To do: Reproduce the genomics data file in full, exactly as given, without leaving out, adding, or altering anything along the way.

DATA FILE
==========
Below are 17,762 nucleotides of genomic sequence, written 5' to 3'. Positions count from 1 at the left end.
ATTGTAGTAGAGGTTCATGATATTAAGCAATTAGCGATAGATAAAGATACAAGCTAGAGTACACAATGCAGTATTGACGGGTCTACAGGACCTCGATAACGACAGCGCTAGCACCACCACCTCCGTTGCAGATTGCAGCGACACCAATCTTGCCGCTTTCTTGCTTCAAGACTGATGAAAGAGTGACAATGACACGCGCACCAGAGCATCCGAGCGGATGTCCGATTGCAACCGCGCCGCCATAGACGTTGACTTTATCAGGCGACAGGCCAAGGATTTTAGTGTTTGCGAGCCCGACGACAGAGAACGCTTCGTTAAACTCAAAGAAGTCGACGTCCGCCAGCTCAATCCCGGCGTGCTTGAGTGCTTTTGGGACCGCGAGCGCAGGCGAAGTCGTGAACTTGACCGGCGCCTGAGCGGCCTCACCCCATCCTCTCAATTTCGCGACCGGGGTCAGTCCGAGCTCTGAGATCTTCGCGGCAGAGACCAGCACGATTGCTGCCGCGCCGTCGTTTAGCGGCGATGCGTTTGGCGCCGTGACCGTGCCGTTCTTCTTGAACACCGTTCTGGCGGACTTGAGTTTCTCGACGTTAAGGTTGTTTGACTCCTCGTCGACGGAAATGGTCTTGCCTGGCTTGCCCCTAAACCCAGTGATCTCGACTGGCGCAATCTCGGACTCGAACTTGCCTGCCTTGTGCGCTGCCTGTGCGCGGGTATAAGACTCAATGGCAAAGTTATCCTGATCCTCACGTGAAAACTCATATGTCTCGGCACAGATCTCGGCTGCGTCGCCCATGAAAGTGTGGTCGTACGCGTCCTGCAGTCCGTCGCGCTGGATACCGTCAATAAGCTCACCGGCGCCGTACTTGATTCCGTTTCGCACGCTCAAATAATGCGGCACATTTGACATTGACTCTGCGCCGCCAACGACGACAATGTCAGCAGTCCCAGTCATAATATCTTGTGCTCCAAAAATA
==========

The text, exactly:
Below are 17,762 nucleotides of genomic sequence, written 5' to 3'. Positions count from 1 at the left end.
ATTGTAGTAGAGGTTCATGATATTAAGCAATTAGCGATAGATAAAGATACAAGCTAGAGTACACAATGCAGTATTGACGGGTCTACAGGACCTCGATAACGACAGCGCTAGCACCACCACCTCCGTTGCAGATTGCAGCGACACCAATCTTGCCGCTTTCTTGCTTCAAGACTGATGAAAGAGTGACAATGACACGCGCACCAGAGCATCCGAGCGGATGTCCGATTGCAACCGCGCCGCCATAGACGTTGACTTTATCAGGCGACAGGCCAAGGATTTTAGTGTTTGCGAGCCCGACGACAGAGAACGCTTCGTTAAACTCAAAGAAGTCGACGTCCGCCAGCTCAATCCCGGCGTGCTTGAGTGCTTTTGGGACCGCGAGCGCAGGCGAAGTCGTGAACTTGACCGGCGCCTGAGCGGCCTCACCCCATCCTCTCAATTTCGCGACCGGGGTCAGTCCGAGCTCTGAGATCTTCGCGGCAGAGACCAGCACGATTGCTGCCGCGCCGTCGTTTAGCGGCGATGCGTTTGGCGCCGTGACCGTGCCGTTCTTCTTGAACACCGTTCTGGCGGACTTGAGTTTCTCGACGTTAAGGTTGTTTGACTCCTCGTCGACGGAAATGGTCTTGCCTGGCTTGCCCCTAAACCCAGTGATCTCGACTGGCGCAATCTCGGACTCGAACTTGCCTGCCTTGTGCGCTGCCTGTGCGCGGGTATAAGACTCAATGGCAAAGTTATCCTGATCCTCACGTGAAAACTCATATGTCTCGGCACAGATCTCGGCTGCGTCGCCCATGAAAGTGTGGTCGTACGCGTCCTGCAGTCCGTCGCGCTGGATACCGTCAATAAGCTCACCGGCGCCGTACTTGATTCCGTTTCGCACGCTCAAATAATGCGGCACATTTGACATTGACTCTGCGCCGCCAACGACGACAATGTCAGCAGTCCCAGTCATAATATCTTGTGCTCCAAAAATA